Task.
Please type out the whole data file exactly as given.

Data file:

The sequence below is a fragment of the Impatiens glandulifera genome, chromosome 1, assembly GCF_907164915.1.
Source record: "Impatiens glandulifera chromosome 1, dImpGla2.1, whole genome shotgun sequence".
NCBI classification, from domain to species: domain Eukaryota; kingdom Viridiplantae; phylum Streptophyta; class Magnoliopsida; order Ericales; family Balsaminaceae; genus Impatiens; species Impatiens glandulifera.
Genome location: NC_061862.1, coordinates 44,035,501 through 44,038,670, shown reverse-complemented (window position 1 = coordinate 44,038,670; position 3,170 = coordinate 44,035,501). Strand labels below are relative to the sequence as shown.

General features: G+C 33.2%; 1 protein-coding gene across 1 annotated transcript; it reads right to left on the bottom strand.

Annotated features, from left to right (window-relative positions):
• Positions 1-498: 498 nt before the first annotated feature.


The sequence below is a fragment of the Impatiens glandulifera genome, chromosome 1, assembly GCF_907164915.1.
Source record: "Impatiens glandulifera chromosome 1, dImpGla2.1, whole genome shotgun sequence".
NCBI classification, from domain to species: domain Eukaryota; kingdom Viridiplantae; phylum Streptophyta; class Magnoliopsida; order Ericales; family Balsaminaceae; genus Impatiens; species Impatiens glandulifera.
Genome location: NC_061862.1, coordinates 44,035,501 through 44,038,670, shown reverse-complemented (window position 1 = coordinate 44,038,670; position 3,170 = coordinate 44,035,501). Strand labels below are relative to the sequence as shown.

General features: G+C 33.2%; 1 protein-coding gene across 1 annotated transcript; it reads right to left on the bottom strand.

Annotated features, from left to right (window-relative positions):
• Positions 1-498: 498 nt before the first annotated feature.